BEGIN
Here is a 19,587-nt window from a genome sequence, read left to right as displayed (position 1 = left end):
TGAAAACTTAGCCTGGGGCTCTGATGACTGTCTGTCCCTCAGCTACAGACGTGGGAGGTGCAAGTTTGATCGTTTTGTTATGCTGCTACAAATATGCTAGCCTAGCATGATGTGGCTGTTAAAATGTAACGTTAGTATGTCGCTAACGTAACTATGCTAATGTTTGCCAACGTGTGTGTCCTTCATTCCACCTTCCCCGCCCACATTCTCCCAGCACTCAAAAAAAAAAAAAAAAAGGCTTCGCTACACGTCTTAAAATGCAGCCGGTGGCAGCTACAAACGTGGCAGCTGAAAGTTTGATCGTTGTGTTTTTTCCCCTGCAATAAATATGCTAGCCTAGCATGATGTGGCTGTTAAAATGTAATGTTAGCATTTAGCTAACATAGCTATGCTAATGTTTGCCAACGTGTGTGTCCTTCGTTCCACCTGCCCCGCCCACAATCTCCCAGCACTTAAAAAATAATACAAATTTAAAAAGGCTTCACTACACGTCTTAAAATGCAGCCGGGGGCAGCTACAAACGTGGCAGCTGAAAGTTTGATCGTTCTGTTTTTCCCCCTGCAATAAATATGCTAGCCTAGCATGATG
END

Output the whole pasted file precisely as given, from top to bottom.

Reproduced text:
Here is a 19,587-nt window from a genome sequence, read left to right as displayed (position 1 = left end):
TGAAAACTTAGCCTGGGGCTCTGATGACTGTCTGTCCCTCAGCTACAGACGTGGGAGGTGCAAGTTTGATCGTTTTGTTATGCTGCTACAAATATGCTAGCCTAGCATGATGTGGCTGTTAAAATGTAACGTTAGTATGTCGCTAACGTAACTATGCTAATGTTTGCCAACGTGTGTGTCCTTCATTCCACCTTCCCCGCCCACATTCTCCCAGCACTCAAAAAAAAAAAAAAAAAGGCTTCGCTACACGTCTTAAAATGCAGCCGGTGGCAGCTACAAACGTGGCAGCTGAAAGTTTGATCGTTGTGTTTTTTCCCCTGCAATAAATATGCTAGCCTAGCATGATGTGGCTGTTAAAATGTAATGTTAGCATTTAGCTAACATAGCTATGCTAATGTTTGCCAACGTGTGTGTCCTTCGTTCCACCTGCCCCGCCCACAATCTCCCAGCACTTAAAAAATAATACAAATTTAAAAAGGCTTCACTACACGTCTTAAAATGCAGCCGGGGGCAGCTACAAACGTGGCAGCTGAAAGTTTGATCGTTCTGTTTTTCCCCCTGCAATAAATATGCTAGCCTAGCATGATG